Yearender: Illegal drugs probe drops bombshell in Cebu
() - January 2, 2002 - 12:00am
CEBU CITY — Cebu’s worsening drug problem became all the more controversial after prominent businessmen were dragged into the mess.

An inquiry by the House committee on dangerous drugs headed by Rep. Antonio Cuenco dropped a bombshell on Oct. 13 when it presented two witnesses who accused two Cebu businessmen of being drug lords.

Witnesses Bernard Liu and Ananias Dy, former employees of Hilton Heavy Equipment, accused their former employers, brothers Peter and Wellington Lim, of being big-time illegal drug traders.

Liu, in his testimony, said he was privy to the illegal drug activities of the Lim brothers because he was brought to Hong Kong thrice between 1989 and 1996 to get shabu supply from a certain David Kam.
Shabu in golf bags
Liu said they brought in at least 10 kilos of shabu in each of the trips, hiding the illegal drug in golf sets which Peter Lim bought during those trips to Hong Kong.

Liu added that he packed the 10 kilos of shabu in aluminum foil, placed it in a golf ball box and finally, inside the golf bag.

Dy similarly testified that his former boss was engaged in drug trafficking and that Lim’s contacts with some Customs and immigration officials gave him easy passage through airport security.

Dy said Lim once asked him to escort a drug shipment to Manila which was intercepted by the Economic Intelligence and Investigation Bureau in December 1991.

Dy added that Peter Lim and a certain Ben Go were the owners of the confiscated 48 kilos of shabu.

The day after the damaging testimony, the Lim brothers called a press conference to deny all the accusations.

Cuenco has tagged Peter as one of the big-time drug lords in Cebu way back in 1997, but the latter opted to remain silent on the issue hoping it would just die down.

Police, however, said Peter Lim’s name was not in their list of suspected drug traffickers. As a result, the Lim brothers filed a P150-million libel suit against Dy and Liu.

The House inquiry produced more witnesses — Samuel Pedrosa, Anastacia Emphasis, Carlos Fuentes, Guillermo Parayno and one Manuel Omega whose accusations led to another controversy.

Pedrosa, former Customs chief for port operation in Mactan, testified on how rampant smuggling was at the airport, saying that even a truck of shabu could pass "if the price (was) right."

Pedrosa, however, failed to link the Lim brothers to the smuggling of illegal drugs into Cebu.
Another controversy
Prior to the hearing on Dec. 7, the last day of the inquiry, another controversy erupted: reports had it that Wellington played golf with Philippine National Police chief Director General Leandro Mendoza.

Wellington vehemently denied the report but admitted that he and Mendoza only greeted each other at the golf course and never talked about the controversy that he and his brother were into.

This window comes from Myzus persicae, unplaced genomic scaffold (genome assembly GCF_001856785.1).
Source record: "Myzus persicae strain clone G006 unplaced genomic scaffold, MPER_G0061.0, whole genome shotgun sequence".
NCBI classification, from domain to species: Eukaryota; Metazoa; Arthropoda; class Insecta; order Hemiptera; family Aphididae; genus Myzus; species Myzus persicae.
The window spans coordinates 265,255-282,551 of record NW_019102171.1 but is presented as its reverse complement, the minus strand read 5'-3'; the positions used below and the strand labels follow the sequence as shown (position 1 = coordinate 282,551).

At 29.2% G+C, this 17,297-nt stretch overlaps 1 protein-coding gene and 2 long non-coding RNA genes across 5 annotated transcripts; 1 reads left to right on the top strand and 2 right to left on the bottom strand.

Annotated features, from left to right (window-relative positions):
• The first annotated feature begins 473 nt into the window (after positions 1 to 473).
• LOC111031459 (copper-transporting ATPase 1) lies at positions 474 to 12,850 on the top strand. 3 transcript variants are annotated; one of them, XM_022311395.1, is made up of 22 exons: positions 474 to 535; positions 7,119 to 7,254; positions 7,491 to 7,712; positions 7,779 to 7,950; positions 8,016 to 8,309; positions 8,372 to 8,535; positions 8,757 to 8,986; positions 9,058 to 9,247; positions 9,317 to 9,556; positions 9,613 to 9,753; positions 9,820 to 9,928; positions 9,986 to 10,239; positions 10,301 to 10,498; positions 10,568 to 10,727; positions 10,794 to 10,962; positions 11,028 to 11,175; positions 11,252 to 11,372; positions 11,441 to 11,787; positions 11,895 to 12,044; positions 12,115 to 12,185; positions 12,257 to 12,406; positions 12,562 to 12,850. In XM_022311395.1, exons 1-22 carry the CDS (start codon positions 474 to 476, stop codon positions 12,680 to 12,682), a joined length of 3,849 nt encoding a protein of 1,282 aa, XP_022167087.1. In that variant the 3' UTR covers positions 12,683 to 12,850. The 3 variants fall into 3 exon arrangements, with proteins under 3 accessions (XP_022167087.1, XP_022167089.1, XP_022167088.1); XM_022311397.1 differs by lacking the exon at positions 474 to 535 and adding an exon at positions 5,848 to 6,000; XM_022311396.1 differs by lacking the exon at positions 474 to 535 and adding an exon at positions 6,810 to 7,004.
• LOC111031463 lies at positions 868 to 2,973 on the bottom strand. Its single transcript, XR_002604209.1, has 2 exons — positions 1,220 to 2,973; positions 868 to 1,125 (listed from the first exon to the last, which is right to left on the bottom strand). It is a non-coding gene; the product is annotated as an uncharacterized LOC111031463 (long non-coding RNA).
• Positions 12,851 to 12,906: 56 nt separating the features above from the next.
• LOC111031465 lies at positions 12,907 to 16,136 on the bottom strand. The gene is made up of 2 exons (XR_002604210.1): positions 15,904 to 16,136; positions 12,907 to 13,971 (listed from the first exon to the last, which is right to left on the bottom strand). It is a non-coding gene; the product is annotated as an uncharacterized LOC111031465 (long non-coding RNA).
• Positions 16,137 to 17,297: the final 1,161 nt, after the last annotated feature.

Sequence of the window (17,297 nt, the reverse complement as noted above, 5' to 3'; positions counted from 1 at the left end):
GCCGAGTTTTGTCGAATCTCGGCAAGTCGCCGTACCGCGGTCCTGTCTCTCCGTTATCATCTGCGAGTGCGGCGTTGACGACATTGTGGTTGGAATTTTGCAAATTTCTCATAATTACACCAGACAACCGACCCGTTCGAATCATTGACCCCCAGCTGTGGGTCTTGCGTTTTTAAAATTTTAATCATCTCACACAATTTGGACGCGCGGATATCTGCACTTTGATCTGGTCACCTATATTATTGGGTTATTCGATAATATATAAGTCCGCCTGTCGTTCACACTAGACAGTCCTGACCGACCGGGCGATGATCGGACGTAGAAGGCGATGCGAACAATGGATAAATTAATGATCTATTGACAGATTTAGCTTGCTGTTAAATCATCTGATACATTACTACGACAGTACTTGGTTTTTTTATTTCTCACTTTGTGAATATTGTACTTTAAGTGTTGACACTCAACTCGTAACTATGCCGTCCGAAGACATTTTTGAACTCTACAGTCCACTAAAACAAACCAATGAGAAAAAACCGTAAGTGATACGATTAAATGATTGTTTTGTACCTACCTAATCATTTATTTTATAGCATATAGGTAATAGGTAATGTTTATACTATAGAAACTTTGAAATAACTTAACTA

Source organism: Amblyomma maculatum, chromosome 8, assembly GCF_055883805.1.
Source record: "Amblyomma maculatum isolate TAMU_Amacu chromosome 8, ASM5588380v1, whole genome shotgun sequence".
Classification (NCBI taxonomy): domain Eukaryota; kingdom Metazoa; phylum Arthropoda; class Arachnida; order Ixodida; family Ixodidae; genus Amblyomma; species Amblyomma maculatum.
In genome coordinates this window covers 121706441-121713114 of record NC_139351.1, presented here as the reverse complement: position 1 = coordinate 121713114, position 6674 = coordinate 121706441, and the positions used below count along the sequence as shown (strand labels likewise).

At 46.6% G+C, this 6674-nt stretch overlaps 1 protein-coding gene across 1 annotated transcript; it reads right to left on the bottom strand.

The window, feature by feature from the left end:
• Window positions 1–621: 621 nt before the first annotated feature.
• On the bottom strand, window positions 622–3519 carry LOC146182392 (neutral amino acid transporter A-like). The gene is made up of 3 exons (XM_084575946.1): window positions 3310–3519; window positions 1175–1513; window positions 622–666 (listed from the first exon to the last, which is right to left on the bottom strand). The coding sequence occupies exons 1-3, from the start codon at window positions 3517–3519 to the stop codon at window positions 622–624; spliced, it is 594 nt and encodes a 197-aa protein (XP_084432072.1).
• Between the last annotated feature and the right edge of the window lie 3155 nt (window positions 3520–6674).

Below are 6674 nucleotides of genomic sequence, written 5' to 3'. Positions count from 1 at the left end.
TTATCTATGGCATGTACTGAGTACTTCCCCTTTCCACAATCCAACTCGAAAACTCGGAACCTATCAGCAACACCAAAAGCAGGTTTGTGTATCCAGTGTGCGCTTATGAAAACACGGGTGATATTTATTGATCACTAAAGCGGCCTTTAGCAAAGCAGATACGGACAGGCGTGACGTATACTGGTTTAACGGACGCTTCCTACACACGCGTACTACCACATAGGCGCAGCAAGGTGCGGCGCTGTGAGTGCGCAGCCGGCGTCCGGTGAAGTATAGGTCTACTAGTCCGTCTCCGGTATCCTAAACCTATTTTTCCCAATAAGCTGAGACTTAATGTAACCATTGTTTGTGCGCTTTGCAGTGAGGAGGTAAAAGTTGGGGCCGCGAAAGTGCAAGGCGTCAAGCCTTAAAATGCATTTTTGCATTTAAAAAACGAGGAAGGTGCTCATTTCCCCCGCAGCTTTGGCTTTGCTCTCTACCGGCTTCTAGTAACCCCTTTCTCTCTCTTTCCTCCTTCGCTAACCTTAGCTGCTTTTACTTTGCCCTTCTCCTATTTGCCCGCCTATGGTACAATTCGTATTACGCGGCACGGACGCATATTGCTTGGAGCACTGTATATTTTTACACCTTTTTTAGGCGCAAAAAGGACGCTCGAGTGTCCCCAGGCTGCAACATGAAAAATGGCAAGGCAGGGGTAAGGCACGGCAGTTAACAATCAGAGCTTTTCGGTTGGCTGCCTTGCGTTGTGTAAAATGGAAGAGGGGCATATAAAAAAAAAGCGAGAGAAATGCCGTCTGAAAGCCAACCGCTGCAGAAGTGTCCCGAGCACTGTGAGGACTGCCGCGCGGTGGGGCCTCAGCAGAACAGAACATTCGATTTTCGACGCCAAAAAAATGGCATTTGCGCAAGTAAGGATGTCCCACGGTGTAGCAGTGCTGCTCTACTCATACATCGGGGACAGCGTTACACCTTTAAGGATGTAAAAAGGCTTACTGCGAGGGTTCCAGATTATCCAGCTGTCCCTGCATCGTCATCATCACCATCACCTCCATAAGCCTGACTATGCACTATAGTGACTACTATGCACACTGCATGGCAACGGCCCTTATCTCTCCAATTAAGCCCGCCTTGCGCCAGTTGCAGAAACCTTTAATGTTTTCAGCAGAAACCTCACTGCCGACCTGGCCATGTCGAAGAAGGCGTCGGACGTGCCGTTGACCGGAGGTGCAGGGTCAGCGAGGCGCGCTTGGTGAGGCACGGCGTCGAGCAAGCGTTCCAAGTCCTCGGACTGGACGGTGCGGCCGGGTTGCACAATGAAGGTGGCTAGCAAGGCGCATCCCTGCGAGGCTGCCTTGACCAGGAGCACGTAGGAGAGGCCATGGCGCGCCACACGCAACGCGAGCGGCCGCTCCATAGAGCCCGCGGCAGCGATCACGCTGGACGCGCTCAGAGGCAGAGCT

Then came Anastacia Emphasis, the wife of suspected drug trafficker Ben Go. Cuenco described her as the "missing link" to Peter Lim and Go’s tie-up in the illegal drug business.

Emphasis testified before Cuenco’s committee and admitted knowing Lim and Go as business partners although she claimed having no personal knowledge as to the kind of business the two were engaged in.

Up to the last day of the hearing, Peter insisted knowing a certain Ben Go but said he had not met him at all.

Carlos Fuentes, former manager of the Hilton Heavy Equipment, also testified about the Lim brothers’ links with Ben Go, who was nowhere to be found.

Fuentes said his suspicions were bolstered when Lim ordered the shredding and burning of all importation documents of Go’s shabu shipment which the EIIB intercepted in December 1991.
Case vs Lims
On Dec. 7, the committee completed its investigation against the Lim brothers. Cuenco said the witnesses’ testimonies were convincing enough for the filing of a case for violation of the Dangerous Drugs Act against them.

The results of the inquiry will be elevated to the Department of Justice for proper action.

The House inquiry has triggered another congressional probe, this time on the rampant rice smuggling in Cebu.

Cuenco has filed a resolution asking the House committee on good government to investigate the matter.

However, Cuenco said the investigation will only push through should the list of 10 suspected rice smugglers in Cebu be credible enough to merit an inquiry.

Cuenco said Peter Lim is in the list, an allegation that the businessman immediately denied. Freeman News Service

ANASTACIA EMPHASIS BEN GO CARLOS FUENTES CEBU CUENCO DRUG HILTON HEAVY EQUIPMENT HONG KONG LIM PETER LIM
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